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Thread: Chemistry 101

  1. #71
    K-G
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    Quote Originally Posted by OzJohn View Post
    Didn't old time chemists call a mixture of nitric and hydrofluoric acids Aqua Regis because it reputedly was the only thing that could dissolve the noble metals? Not being a chemist I'm unsure what glacial acetic acid contributes to the power of this combination but I can certainly vouch for its corrosive powers on skin. I was not aware that it is flammable - you live and learn. OzJohn
    I think what you refer to is a mixture of nitric acid and hydrochloric acid or just sodium chloride ( normal cooking salt ) added to nitric acid. As long as you get the chloride ions into the nitric acid it works.

    Karl-Gustaf
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    Quote Originally Posted by OzJohn View Post
    Didn't old time chemists call a mixture of nitric and hydrofluoric acids Aqua Regis because it reputedly was the only thing that could dissolve the noble metals? Not being a chemist I'm unsure what glacial acetic acid contributes to the power of this combination but I can certainly vouch for its corrosive powers on skin. I was not aware that it is flammable - you live and learn. OzJohn
    That's nitric acid and hydrochloric acid. Nice combination.

    There is this one awesome example of it, being used to dissolve physcicist's gold nobel prizes, sparing it from a nazi raid during the war, the gold was precipitated out later and recast and presented to the physicists again.

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    As others have pointed out, the basic chemistry for B&W is pretty safe when common sense is used. But some photographers eventually begin to delve into the "dark arts" of mixing their own chemistry which involves working with raw compounds that can cause problems if not treated with respect. if one reads the MSDS for catechol (http://fscimage.fishersci.com/msds/04360.htm) you might just run, not walk away even though it is a compound in one of the best film developers you can make from scratch or from a kit.

    As you move into the various realms of alternative processes, you begin to work with various carcinogenic compounds and heavy metals. Wet plate collodion uses a bunch of potentially harmful chemicals from cadmium, to silver nitrate to KCN yet it is one of the most rewarding of all photographic processes. The key is to treat all chemistry with respect and research any new process thoroughly with regards to the handling of chemicals.
    "Fundamentally I think we need to rediscover a non-ironic world"
    Robert Adams

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    Quote Originally Posted by ChristopherCoy View Post
    In a basic darkroom, what is the danger level? What could possibly happen?

    For instance, I've got three chemicals - Dektol, Kodak indicator stop bath, and Fixer. How harmful are those chemicals really? (other than ingestion or eye splashes?)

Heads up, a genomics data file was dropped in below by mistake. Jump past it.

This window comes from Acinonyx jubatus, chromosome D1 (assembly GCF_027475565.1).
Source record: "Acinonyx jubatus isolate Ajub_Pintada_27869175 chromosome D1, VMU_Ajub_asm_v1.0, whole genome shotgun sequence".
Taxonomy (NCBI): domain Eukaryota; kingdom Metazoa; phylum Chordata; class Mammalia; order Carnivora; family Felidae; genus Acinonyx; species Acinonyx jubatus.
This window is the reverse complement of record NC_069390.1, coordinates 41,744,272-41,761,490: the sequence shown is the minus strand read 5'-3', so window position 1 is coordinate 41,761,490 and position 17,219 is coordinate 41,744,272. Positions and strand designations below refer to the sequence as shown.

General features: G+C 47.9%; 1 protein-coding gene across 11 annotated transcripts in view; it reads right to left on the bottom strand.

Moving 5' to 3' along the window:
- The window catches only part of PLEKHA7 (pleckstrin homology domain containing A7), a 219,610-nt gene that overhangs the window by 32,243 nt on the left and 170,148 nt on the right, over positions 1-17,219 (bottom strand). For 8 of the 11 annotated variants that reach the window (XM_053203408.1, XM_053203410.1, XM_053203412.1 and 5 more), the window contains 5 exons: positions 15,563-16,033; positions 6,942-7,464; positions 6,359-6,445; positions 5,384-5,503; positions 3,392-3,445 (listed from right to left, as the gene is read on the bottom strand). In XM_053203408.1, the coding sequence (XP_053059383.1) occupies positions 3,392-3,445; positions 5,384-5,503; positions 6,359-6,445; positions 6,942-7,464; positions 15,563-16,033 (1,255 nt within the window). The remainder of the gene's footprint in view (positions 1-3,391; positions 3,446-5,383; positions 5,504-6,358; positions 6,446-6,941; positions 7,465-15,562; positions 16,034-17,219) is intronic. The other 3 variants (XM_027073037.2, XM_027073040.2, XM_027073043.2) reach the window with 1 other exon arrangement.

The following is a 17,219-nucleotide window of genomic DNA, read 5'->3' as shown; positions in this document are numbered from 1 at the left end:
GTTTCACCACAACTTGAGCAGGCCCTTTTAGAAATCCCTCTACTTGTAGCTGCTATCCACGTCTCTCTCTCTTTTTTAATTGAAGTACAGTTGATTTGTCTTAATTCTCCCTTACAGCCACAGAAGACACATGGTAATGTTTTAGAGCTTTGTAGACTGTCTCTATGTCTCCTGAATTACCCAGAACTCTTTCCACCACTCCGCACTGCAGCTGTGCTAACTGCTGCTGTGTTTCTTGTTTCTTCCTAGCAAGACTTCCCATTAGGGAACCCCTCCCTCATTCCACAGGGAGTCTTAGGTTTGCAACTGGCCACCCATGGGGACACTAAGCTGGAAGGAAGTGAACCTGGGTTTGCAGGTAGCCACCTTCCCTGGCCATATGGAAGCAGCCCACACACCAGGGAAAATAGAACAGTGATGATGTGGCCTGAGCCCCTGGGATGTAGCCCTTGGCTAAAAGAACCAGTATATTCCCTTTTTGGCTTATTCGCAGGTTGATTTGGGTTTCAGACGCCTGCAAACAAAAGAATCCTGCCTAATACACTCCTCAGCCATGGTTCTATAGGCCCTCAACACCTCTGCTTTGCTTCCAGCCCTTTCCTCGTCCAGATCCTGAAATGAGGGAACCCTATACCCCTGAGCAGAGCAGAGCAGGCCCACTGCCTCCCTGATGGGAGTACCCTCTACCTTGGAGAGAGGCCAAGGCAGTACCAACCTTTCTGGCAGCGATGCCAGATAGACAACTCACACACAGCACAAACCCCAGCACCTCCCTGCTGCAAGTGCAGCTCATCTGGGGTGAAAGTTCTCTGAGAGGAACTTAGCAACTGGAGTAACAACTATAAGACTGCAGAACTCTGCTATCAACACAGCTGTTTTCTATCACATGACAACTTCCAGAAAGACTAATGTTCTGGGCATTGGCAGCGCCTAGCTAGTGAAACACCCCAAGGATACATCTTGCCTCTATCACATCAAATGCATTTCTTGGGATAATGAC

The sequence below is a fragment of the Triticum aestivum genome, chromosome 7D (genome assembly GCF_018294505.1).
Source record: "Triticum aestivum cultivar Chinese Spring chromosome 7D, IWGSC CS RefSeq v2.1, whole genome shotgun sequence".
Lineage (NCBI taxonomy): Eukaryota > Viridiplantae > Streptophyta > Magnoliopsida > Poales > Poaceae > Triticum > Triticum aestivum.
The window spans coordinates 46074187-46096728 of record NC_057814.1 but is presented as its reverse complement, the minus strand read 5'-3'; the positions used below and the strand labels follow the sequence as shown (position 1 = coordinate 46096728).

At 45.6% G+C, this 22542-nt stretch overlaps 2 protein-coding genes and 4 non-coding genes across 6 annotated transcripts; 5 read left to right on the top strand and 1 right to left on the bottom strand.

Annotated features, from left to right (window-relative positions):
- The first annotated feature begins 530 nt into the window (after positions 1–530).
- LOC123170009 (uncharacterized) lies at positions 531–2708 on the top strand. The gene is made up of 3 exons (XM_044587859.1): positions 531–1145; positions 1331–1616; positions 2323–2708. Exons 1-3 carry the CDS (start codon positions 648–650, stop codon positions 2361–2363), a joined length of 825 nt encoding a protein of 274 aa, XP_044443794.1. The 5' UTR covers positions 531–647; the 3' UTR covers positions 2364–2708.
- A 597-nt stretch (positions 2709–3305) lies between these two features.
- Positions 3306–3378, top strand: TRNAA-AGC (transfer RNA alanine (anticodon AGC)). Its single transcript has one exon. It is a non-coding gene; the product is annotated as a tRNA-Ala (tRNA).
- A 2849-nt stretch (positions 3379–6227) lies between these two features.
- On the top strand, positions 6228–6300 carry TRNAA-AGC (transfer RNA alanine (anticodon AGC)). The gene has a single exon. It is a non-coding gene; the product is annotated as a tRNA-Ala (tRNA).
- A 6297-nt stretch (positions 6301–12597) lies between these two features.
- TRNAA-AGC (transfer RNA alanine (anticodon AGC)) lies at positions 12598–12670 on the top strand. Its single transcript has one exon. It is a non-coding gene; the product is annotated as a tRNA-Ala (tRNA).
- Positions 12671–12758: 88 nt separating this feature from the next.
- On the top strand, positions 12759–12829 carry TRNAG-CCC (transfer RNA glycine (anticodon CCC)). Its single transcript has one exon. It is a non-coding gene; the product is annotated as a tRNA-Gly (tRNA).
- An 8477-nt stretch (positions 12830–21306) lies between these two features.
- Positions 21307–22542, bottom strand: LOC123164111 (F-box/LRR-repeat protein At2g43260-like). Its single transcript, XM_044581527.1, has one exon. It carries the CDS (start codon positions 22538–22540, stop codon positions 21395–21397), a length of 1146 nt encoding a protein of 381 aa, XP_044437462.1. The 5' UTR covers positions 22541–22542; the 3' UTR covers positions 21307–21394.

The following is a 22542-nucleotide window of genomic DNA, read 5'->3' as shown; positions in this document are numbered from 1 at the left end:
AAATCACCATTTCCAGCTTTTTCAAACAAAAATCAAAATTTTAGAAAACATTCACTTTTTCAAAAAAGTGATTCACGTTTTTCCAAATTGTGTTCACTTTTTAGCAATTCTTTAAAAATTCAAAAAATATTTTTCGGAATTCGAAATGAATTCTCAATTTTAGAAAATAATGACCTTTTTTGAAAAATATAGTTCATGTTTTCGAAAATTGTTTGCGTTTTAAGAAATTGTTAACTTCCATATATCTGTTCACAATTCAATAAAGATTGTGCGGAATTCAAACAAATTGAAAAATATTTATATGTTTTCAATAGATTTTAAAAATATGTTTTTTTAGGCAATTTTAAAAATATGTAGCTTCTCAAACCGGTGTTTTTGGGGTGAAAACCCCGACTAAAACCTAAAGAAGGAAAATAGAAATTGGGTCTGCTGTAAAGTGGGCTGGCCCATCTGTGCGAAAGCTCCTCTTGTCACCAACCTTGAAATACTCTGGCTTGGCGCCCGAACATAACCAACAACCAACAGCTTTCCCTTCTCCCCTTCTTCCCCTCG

Is Dektol going to eat through the skin? Countertop? Will the combo of Fixer and Dektol create a toxic gas?

    Its awesome that you put out a public warning as a chemistry teacher, but for those of use who are absolutely NOT interested in studying chemistry, WHY is safety important? What kinds of accidents are possible with basic chemicals?
    Even the simple darkroom can be dangerous if you are careless. Packaged chemicals, used as directed, are reasonably safe. But even they can react with other things around the house to cause trouble. If you brew you own, you need to be more careful. There are several chemical incompatibilities that you need to be aware of because they can cause serious safety problems. Anschell and Troop's "The Film Developing Cookbook" gives some good guidelines and lists the more common chemical incompatibilities, as do several other photo darkroom books. Even something as simple as pouring developer into fixer can release a cloud of choking, dangerous ammonia gas. Concentrated or solid chemicals are usually more hazardous and generally more troublesome than the diluted solutions. Clean up spills thoroughly and promptly.

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    PE: HF is kept in an HDPE bottle. Sorry to hear about your she-friend's itch

  6. #76
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    lol, I mix developers together all the time. OSHA would love meeeee.
    - Derek
    [ Insert meaningless camera listing here ]

  7. #77

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    Nitric + hydrofluoric doens't make aqua regia as pointed out above.

    But when I worked in an analytical testing lab I once recieved a bottle of nitric and hydrofluoric for testing from a chrome plating shop - it was a pickling bath solution. The liquid in the bottle was dark green and weighted much more than the same amount of water (or those two acids) whould have from all the dissolved metals in it.

    The outside of the bottle was labelled "MF Acid". I showed it around to some of the old timeres there and asked if MF acid was some sort of special industry name they had heard about before - none of them had. But every one of them suggested that is stood for "motherf***en" acid.

    I tested it and it was 35% Nitric, and 10% HF. I think I'd call it MF acid as well if I worked with that on a routine basis...
    Kirk

    For up from the ashes, up from the ashes, grow the roses of success!

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